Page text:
Why ‘no-platforming’ annoys me….
I have to say that ‘No Platforming’ is one of those typical left-wing positions that deeply annoys me. Every time a story in the news brings it up it is one of those debates that the left ties itself in knots over. It has become an issue because Ken Livingstone and Jenny Jones have pulled out of the BBC’s Mayoral debate tonight because of the participation of the BNP candidate. Aside from the actual issue, Ken is being a wee bit inconsistent here. The BNP candidate was given time after Ken’s participation in the recent debates both on Newsnightand Sky News. So, if he felt so strongly about it why did he participate in both these debates? Indeed, my only quibble is that the BNP candidate was not present in the main debate. If they were then they would have doubtlessly been roundly thrashed by all present.
This is my first source of annoyance; the dressing-up of political weakness as a point of principle. If there are left-wingers who feel that the BNP cannot be beaten in a serious intellectual debate, something which is implied by the no-platforming, then seriously, why do you believe in left-wing politics at all? Not only are the BNP bigoted and vile but they offer, frankly, stupid and unworkable solutions to problems which sometimes are actually real but don’t exist for the reasons the BNP say they do. This makes them rather easy to expose within the context of a debate. Leaving this unexplored and demonising them, maximises the BNP’s appeal as a party of protest. It appeals to those that feel alienated and neglected because as far as they are concerned they are ignored and betrayed by mainstream politics too. So, it gives these people something in common with a Party we are trying to drive them away from. Incidentally, you will often hear BNP voters claim they don’t have a clue what they stand for, some truthfully and some less so no doubt, this is a direct product of no-platforming and a clear indictment of its effectiveness as a strategy.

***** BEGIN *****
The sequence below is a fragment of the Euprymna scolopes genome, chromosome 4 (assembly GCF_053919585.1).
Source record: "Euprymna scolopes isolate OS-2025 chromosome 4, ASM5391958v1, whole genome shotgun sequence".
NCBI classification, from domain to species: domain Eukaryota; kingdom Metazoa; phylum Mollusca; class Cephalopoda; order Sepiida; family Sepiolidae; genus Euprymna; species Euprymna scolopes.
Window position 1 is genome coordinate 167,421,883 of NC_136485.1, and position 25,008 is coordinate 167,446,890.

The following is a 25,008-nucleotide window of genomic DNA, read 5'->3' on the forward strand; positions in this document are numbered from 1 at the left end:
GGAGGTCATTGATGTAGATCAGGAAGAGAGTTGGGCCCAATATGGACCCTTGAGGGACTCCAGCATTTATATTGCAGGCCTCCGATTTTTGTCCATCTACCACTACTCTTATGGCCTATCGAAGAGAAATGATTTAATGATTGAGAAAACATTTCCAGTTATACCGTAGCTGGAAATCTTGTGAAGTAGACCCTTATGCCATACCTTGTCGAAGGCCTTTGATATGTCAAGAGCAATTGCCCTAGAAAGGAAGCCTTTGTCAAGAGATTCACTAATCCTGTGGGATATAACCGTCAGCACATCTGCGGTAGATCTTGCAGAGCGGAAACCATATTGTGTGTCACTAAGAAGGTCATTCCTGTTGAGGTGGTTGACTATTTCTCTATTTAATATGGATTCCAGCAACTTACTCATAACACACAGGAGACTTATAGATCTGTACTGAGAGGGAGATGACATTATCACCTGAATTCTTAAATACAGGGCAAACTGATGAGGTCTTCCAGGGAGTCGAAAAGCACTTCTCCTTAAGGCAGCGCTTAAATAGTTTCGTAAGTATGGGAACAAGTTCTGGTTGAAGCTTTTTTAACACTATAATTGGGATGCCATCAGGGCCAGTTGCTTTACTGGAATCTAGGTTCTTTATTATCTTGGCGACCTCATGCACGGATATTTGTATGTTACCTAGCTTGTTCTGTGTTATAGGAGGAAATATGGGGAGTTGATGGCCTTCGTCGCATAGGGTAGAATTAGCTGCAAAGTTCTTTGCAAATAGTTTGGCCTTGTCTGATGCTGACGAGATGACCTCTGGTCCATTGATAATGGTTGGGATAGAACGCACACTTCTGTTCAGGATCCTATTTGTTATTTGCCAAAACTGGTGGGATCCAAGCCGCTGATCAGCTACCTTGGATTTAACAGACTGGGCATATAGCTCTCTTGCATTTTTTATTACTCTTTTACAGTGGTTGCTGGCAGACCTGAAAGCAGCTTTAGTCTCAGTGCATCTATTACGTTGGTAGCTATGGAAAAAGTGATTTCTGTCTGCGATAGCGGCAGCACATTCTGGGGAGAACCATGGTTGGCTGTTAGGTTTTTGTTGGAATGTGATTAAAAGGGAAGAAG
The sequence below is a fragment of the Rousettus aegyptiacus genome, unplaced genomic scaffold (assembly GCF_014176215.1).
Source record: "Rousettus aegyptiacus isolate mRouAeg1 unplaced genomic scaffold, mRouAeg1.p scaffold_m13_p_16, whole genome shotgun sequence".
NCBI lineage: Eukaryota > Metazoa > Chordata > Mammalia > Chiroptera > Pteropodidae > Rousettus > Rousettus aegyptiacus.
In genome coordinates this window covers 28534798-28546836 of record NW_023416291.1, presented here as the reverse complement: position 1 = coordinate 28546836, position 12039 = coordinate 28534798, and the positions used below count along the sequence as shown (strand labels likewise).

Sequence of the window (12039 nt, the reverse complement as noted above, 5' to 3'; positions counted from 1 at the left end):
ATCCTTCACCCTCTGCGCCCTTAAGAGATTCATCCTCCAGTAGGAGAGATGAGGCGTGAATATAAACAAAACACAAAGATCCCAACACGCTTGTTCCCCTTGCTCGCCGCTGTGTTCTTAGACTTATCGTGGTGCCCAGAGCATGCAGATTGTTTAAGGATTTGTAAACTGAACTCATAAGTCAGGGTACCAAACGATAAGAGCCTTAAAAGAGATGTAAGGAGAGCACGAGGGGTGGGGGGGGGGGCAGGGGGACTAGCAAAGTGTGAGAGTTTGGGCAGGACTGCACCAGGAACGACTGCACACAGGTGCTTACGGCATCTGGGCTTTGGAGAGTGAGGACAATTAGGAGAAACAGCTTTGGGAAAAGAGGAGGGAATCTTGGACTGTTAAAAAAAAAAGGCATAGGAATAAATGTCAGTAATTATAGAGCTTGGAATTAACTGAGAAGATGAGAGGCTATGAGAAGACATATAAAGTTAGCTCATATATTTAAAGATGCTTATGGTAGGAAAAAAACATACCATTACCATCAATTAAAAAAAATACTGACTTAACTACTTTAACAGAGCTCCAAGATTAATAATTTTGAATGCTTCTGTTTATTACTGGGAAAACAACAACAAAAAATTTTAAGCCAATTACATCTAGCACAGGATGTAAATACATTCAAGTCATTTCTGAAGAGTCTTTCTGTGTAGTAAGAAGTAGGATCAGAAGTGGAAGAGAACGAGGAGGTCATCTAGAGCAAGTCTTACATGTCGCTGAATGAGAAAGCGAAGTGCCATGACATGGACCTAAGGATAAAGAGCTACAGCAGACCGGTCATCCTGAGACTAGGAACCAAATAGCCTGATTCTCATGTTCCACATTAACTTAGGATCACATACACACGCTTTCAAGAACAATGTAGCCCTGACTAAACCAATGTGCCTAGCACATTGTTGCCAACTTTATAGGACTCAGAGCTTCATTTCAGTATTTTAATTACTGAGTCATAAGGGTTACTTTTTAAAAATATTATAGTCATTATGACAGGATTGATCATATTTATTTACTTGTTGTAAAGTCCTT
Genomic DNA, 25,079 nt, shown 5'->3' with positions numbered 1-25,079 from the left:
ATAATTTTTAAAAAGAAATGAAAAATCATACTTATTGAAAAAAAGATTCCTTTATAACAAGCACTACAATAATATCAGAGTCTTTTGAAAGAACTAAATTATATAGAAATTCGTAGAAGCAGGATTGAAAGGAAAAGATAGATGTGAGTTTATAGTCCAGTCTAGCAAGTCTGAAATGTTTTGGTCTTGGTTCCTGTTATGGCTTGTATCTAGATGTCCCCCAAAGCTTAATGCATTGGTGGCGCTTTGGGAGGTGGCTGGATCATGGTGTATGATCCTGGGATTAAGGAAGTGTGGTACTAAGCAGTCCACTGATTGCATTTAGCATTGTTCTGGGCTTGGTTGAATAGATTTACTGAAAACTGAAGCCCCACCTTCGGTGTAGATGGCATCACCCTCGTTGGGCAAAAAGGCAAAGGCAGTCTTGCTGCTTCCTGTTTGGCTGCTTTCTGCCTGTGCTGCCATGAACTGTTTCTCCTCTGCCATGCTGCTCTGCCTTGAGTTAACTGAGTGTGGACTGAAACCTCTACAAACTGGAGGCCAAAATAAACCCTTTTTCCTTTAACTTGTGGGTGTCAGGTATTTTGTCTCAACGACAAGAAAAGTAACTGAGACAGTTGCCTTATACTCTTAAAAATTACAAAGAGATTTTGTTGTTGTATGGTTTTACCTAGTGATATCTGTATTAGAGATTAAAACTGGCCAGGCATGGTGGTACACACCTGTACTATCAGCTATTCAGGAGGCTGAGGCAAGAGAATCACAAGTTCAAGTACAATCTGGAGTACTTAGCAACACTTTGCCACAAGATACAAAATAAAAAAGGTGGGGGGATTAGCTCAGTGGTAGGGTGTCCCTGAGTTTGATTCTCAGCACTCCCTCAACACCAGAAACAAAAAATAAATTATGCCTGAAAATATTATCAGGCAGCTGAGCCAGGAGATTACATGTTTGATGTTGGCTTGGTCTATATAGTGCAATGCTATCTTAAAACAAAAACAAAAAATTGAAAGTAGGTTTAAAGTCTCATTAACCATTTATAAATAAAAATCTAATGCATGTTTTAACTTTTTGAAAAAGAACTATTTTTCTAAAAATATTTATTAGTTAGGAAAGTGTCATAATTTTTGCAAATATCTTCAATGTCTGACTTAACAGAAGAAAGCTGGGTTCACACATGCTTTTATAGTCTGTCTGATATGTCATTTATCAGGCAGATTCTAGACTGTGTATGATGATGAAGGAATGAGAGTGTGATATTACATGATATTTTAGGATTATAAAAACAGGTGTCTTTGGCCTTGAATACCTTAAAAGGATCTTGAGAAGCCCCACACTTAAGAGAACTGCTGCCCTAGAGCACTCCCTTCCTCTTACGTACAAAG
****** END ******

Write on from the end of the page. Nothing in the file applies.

Secondly, and this is what annoys me the most, it is a volition of basic democratic principles. Democracy, we should remember, exists not for those that agree with us but even more so for those that do not. Where does all this stop? Does anybody seriously suggest no-platforming UKIP, despite the fact that you can literally just about squeeze a cigarette paper between their immigration policy and that of the BNP? No they don’t. Why not? Why not this great moral outrage every time a UKIP candidate steps-forward? Are they not ‘fascist’ enough for the left to get worked-up in a tizzy about? Viewed from the standpoint of democratic principle, that of allowing your opponents, no matter how odious, to actually speak freely, No-Platforming, far from being ‘principled politics’ as many on the left insist it is, is actually deeply unprincipled. It belies a contempt for both the letter and spirit of democratic theory practice, something that is sadly too common on the left.
Many on the left feel that this is a principled response to the BNP’s fear-mongering doggerel. It isn’t. The principled, the democratically correct response, is to meet the BNP in open political combat, face them down and expose them and their policies for what they are.